Denver, like most metropolitan cities at the turn of the 20th century has a long heritage of motorcycling. However, Denver is unique in that it was the only city in America to construct and support two full sized board track motordromes. Though the Northeast had a number of tracks in close proximity of one another, and Los Angeles technically did have three tracks but with varying shapes and sizes, the two full sized circular motordromes in Denver, Lakeside and Tuileries, became a grand experiment as to how much competition Americans could handle, and made Denver an early capital of the sport.
Denver became a hotbed for motordrome racing in 1911 as there was ample opportunity for racers from around the country to compete. The first to open was the 1/4 mile saucer at the White City Amusement Park, also known as Lakeside just Northwest of the city center. Opening the night of Saturday, May 27th, 1911, the Lakeside Motordrome was considered by locals to be the more civilized track and was constructed as part of a large entertainment park which featured everything from a theatre and casino, to an alligator farm, a scenic railway, and a Japanese tea room. Like the rest of the facilities at Lakeside, the motordrome was illuminated with countless electric arc lamps making for whimsical nights of entertainment and competition.
The Tuileries Motordrome, built on the footprint of an older dirt track in the southwest neighborhood of Englewood was a 20 foot wide, 1/3 mile long track featuring 47 degree banking. The track, which opened the afternoon following the Lakeside track on Sunday may 28th, was also situated within the borders of a popular amusement park. The Tuileries Park featured attractions like ballparks, a Vaudeville theatre, a skating rink, orchards, and yet another Japanese tea room. With only a handful of motordromes having been built by the time that the tracks in Denver opened, the sibling saucers marked the establishing of the circular board track formula after a number of early configuration experiments. After Denver’s motordromes, the remaining dozen and a half board track motordromes which were constructed until 1914 all followed the same formula of a circular track of rough sewn timber from 1/4 mile to 1/2 mile long, featuring electric arc lamp posts and grandstands around the upper perimeter.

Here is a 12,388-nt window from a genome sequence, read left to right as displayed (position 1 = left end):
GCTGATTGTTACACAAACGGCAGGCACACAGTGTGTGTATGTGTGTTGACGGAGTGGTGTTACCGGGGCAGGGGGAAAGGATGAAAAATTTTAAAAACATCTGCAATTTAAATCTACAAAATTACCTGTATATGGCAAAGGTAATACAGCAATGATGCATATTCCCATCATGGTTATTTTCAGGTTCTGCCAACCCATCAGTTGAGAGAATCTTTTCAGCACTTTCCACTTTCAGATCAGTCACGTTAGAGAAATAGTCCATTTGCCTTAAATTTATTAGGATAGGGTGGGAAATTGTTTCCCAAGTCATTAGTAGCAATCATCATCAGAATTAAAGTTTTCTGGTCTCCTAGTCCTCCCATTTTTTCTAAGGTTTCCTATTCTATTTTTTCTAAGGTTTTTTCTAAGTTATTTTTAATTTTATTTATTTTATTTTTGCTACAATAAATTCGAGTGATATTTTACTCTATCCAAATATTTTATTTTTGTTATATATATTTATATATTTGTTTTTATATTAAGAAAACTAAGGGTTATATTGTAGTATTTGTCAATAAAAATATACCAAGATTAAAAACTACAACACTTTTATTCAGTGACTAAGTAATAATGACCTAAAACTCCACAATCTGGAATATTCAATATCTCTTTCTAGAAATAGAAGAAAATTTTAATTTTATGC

Denver’s twin dromes soon came to host some of the greatest riders in the country, and acted as nurseries for aspiring young competitors which would go on to become American icons. Glenn “Slivers” Boyd, Johnny Albright, Joe Wolters, the Fleckenstein brothers George and Larry, Wilmer “Tex” Richards, and Harry Swartz would all hit speeds nearing 90 mph on the boards at Lakeside and Tuileries in the coming seasons. For young talents from across America like Eddie Hasha, Leslie “Red” Parkhurst, and Wells Bennett, Denver would provide them with their first glimpse of a motordrome, igniting a passion for the perilous sport which would turn them into legends of our culture. The allure of this new sport would also begin to draw in foreigners like George Renel, a Parisian who came to America to compete on the wooden tracks and established the first record mile on opening night at Lakeside.
However, a local prodigy by the name of Erle Armstrong proved to be the man to beat as he had dominated competition in the area since as early as 1906. It was during practice session on the 27th, shortly after Renel had set a mile record at Lakeside a few miles away, that Armstrong ripped around the yet unopened Tuileries Motordrome onboard his bright yellow Flying Merkel twin, setting a new record mile in a time of 45 seconds flat, a terrific speed of 80 mph. “Red” as he was affectionately called by his friends, went on to win the opening 5 and 10 mile races at Tuileries the next day, further bolstering his reputation as the fastest man in the region. However, Armstrong’s legacy is far too significant and long running to cover in just a few short sentences, so stay tuned for a followup look into the remarkable life of Erle “Red” Armstrong, Denver’s patriarch of motorcycle racing.
Seen here is 23 year old ginger speedster Erle Armstrong onboard his frequently victorious yellow Flying Merkel twin. The photograph was taken during Armstrong’s winning streak at the Tuileries motordrome in the summer of 1911. Posing beside Armstrong is his friend and fellow local Merkel competitor Cort Edwards with his ever-so protective Wilson flattop football helmet.